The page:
With regard to two other DOE programs that are the subject today’s legislative hearing, weatherization and loan programs, I just don’t believe we are getting very much bang for the buck.  In particular, the weatherization program is one in which economists and others have questioned whether the expenditures exceed the benefits.[6]  As it turns out, most homeowners take reasonable steps on their own to prevent wasting energy, and thus the marginal benefit of government programs is limited.  In addition, with so much federal funds already allocated to weatherization programs, starting with the big spending bill during the December 2020 lame duck and expanded further in the infrastructure package, I think we are already overspending on weatherization and therefore HR 7947 is difficult to justify.

            Similarly, the DOE loan and loan guarantee programs are based on the premise that there are market failures in the form of promising energy ideas and projects that can’t attract private capital and thus need federal help to fill the void, but the track record shows that many of these loan and loan guarantee recipients were projects that never panned out.   For example, I was on the committee not too long ago when cellulosic ethanol was the next big thing and the recipient of loan guarantees, but as is too often the case it turned out to be a boondoggle.  That is what taxpayers typically get with these DOE loan and loan guarantee programs.

            I would like to conclude by emphasizing what I think is an obvious point, and that is that the best thing Congress can do right now to save consumers money on their energy bills is not demand response water heater mandates or free weather stripping or more DOE loans – it is to get these energy prices down.  Gasoline has gotten most of the attention, but natural gas and electricity and propane are up as well, and unnecessarily so.  I was working for this committee when fears of America running out of oil and natural gas gave way to the incredible shale revolution, but now we are seeing that revolution neutralized by federal policies blocking domestic energy production and infrastructure.   It is time to put energy affordability first and that can be done by once again unleashing American energy.   To the extent we do want to make changes to DOE programs, the focus should be on reining in the regulatory reach and strengthening the consumer and taxpayer protections in the law.   Thank you.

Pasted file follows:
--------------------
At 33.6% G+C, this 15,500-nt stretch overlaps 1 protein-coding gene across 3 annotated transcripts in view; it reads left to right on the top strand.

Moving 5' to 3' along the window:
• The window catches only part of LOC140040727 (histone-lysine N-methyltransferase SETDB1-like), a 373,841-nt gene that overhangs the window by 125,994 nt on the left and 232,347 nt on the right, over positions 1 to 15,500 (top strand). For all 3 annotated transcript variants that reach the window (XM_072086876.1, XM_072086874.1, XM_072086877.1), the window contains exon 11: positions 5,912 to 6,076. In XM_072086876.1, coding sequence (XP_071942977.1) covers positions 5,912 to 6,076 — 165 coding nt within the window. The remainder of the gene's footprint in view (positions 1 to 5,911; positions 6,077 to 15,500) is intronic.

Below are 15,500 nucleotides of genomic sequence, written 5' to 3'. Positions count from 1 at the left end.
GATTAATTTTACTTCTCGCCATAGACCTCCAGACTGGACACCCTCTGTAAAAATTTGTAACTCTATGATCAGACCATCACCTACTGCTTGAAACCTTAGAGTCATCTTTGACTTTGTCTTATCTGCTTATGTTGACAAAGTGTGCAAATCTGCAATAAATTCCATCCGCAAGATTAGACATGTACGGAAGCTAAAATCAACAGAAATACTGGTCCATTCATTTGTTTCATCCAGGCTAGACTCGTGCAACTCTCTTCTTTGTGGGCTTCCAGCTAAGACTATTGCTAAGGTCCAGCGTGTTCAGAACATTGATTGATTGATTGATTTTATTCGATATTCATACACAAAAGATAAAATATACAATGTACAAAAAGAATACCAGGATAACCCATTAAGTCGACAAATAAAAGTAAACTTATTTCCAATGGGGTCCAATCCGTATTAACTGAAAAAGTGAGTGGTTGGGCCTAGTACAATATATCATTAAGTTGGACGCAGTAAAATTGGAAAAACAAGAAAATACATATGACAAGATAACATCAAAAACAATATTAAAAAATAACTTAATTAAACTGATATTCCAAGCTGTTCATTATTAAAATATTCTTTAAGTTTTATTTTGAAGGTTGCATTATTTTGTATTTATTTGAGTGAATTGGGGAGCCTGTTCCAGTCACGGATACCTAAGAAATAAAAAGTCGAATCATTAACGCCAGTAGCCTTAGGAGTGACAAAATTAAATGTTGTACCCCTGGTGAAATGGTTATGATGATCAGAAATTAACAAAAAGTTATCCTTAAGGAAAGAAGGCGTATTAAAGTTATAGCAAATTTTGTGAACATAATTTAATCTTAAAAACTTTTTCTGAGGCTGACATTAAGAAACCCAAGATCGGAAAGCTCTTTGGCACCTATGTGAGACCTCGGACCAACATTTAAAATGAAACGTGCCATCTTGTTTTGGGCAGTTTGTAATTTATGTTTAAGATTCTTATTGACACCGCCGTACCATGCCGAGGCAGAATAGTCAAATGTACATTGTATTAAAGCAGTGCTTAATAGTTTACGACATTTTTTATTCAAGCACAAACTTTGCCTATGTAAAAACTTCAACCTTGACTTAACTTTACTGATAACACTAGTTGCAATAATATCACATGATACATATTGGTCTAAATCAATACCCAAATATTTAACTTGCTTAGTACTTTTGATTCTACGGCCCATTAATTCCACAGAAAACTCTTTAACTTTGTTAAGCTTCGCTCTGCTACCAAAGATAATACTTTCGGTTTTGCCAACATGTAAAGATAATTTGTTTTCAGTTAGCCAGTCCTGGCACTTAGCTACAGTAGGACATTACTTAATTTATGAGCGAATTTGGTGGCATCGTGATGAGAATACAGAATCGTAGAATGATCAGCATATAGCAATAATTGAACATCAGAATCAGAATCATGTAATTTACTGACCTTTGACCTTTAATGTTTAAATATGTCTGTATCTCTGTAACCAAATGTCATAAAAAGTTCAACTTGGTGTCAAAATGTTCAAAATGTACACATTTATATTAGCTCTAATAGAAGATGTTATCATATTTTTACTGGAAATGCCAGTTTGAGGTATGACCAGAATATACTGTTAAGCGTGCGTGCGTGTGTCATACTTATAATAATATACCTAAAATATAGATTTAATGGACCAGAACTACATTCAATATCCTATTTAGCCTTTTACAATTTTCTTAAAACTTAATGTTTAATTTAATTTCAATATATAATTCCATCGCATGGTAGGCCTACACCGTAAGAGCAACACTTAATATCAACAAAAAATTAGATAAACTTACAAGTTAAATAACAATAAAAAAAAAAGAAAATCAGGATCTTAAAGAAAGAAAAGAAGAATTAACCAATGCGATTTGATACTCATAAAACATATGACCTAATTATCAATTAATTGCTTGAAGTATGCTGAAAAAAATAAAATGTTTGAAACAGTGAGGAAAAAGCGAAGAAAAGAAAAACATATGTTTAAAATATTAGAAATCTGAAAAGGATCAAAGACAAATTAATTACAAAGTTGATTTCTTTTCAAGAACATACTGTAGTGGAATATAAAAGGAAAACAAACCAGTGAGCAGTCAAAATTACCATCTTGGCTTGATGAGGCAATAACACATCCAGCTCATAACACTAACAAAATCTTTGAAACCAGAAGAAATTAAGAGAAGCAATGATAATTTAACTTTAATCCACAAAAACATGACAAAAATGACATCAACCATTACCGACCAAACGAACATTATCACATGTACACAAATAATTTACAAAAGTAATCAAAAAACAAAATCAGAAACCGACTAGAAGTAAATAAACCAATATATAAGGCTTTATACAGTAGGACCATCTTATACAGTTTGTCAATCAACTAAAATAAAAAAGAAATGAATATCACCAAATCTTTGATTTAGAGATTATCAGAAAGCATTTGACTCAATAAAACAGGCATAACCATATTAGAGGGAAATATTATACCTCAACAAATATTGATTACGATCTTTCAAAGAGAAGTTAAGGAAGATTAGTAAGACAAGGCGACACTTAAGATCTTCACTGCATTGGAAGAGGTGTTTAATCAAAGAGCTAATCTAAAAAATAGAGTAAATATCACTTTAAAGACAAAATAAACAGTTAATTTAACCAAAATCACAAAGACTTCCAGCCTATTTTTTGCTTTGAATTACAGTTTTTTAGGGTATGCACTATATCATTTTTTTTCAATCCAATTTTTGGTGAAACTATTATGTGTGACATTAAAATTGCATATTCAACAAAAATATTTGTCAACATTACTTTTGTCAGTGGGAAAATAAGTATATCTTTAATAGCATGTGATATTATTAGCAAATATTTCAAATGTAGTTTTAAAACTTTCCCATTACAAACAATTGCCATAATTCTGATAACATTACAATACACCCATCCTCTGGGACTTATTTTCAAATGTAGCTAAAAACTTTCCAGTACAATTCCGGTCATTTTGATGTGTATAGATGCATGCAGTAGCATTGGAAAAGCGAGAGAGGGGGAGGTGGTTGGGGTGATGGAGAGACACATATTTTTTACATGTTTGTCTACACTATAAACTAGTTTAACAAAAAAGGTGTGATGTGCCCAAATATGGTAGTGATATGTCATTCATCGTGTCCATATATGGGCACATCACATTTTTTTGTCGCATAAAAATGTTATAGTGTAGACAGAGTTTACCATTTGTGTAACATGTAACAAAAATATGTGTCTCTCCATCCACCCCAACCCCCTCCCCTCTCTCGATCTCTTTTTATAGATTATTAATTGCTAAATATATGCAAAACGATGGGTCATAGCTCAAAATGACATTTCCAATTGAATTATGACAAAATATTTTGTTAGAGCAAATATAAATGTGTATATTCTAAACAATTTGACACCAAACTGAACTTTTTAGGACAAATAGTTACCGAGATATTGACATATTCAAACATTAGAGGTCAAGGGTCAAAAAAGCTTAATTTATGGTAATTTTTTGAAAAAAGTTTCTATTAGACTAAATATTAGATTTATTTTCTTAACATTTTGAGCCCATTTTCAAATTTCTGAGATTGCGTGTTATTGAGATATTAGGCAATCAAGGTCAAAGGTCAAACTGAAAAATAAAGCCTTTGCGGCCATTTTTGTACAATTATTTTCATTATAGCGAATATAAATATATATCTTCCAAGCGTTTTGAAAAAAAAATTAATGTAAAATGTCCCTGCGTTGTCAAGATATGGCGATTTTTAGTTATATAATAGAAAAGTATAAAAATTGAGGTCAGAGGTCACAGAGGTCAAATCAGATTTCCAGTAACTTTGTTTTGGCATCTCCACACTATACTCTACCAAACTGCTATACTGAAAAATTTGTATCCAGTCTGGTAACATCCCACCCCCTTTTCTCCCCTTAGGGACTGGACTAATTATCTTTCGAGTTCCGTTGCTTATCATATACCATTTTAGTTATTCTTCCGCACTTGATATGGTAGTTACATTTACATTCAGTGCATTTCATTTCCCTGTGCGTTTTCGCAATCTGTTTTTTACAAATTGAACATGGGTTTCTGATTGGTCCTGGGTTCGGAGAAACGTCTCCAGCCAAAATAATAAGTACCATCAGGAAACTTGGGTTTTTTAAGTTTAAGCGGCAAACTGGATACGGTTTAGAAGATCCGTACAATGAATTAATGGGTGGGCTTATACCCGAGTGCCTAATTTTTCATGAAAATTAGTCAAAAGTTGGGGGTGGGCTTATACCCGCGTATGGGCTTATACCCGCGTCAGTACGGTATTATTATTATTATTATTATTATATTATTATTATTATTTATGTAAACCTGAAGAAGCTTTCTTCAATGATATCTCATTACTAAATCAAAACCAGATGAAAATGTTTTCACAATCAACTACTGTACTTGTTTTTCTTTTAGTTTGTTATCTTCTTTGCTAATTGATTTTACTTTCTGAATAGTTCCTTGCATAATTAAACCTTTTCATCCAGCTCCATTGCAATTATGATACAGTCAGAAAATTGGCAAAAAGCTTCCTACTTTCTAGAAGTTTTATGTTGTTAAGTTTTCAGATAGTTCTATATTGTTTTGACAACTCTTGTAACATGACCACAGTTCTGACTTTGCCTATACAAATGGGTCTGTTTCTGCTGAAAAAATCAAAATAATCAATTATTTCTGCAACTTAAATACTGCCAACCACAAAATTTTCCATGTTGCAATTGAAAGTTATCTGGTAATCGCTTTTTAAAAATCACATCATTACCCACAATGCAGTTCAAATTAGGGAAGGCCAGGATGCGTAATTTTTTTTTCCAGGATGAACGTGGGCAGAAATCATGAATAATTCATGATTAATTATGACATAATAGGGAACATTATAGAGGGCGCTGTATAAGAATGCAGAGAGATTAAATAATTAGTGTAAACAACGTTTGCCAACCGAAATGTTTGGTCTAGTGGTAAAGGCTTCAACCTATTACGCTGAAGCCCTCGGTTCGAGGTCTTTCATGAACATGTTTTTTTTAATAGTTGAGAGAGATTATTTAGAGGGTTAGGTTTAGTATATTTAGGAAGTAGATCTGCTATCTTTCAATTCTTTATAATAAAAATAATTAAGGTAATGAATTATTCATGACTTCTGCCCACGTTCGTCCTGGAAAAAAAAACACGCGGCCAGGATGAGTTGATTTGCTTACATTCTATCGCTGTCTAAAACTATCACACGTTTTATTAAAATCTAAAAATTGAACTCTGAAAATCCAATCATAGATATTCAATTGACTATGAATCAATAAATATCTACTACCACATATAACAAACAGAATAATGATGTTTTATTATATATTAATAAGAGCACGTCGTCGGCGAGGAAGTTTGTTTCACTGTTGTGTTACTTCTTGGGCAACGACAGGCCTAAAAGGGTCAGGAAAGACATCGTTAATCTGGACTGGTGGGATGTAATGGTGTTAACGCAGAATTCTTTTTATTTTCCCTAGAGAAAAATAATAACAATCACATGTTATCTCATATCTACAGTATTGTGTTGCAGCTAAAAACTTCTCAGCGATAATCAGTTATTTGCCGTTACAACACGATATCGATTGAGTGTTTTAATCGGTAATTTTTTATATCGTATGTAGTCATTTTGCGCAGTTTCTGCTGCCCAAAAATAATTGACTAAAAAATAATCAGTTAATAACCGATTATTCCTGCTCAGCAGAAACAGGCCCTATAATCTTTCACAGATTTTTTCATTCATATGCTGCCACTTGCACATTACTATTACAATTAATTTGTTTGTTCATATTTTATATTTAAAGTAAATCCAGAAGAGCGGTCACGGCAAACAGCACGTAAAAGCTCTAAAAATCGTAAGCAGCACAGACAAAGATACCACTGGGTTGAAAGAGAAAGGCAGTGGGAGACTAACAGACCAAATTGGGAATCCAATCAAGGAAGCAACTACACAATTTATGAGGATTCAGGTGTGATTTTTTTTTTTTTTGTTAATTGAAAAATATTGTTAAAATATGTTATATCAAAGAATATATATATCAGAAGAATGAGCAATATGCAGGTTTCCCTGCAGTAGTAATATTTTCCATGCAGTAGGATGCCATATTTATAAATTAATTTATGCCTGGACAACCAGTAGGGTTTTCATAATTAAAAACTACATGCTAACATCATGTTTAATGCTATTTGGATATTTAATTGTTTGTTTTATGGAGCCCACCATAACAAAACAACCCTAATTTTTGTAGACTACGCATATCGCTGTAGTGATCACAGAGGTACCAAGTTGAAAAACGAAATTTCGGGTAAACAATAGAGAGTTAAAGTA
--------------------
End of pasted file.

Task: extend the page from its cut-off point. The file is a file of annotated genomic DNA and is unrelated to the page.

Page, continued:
[1] See, Competitive Enterprise Institute, Comments Regarding the Department of Energy’s Fiscal

2004 Priorities for the Appliance Standards Rulemaking Process, August 14, 2003, http://cei.org/sites/default/files/Ben%20Lieberman%20-%20Comments%20Regarding%20DOE%E2%80%99s%20FY%202004%20Priorities%20for%20the%20Appliance%20Standards%20Rulemaking%20Process.pdf; Competitive Enterprise Institute, Petition for Rulemaking on a New Product Class of Fast Dishwashers, March 18, 2018,

https://cei.org/sites/default/files/DOE%20Dishwasher%20Petition.pdf; Comments of the

Competitive Enterprise Institute to the Department of Energy, Test Procedure for Showerheads,

Notice of Proposed Rulemaking, September 20, 2021,  https://cei.org/regulatory_comments/comments-to-doe-regarding-water-use-limits-for-showers/.

[2] See, Department of Energy, Energy Conservation Program for Consumer Products: Central Air Conditioners and Heat Pumps Energy Conservation Standards, 66 FR 7,170 (January 22, 2001), https://www.federalregister.gov/documents/2001/01/22/01-1790/energy-conservation-program-for-consumer-products-central-air-conditioners-and-heat-pumps-energy (Table V.13).

[3] See, Hunt Allcott et al., “Measuring The Welfare Effects Of Residential Energy Efficiency Programs, National Bureau of Economic Research, May 2017, https://www.nber.org/papers/w23386.     

[4] Department of Energy, Energy Conservation Standards for Residential Furnaces, (June 13, 2022),  https://www.energy.gov/sites/default/files/2022-06/res-furnaces-ecs-nopr.pdf.

[5] Department of Energy, Energy Conservation Program for Consumer Products: Representative Average Unit Costs of Energy, 87 FR 12,681 (March 7, 2022), https://www.govinfo.gov/content/pkg/FR-2022-03-07/pdf/2022-04765.pdf.

[6] See, Meredith Fowlie, et al., “Do Energy Efficiency Investments Deliver? Evidence From The Weatherization Assistance Program,” National Bureau of Economic Research, July 2015, https://www.nber.org/papers/w21331.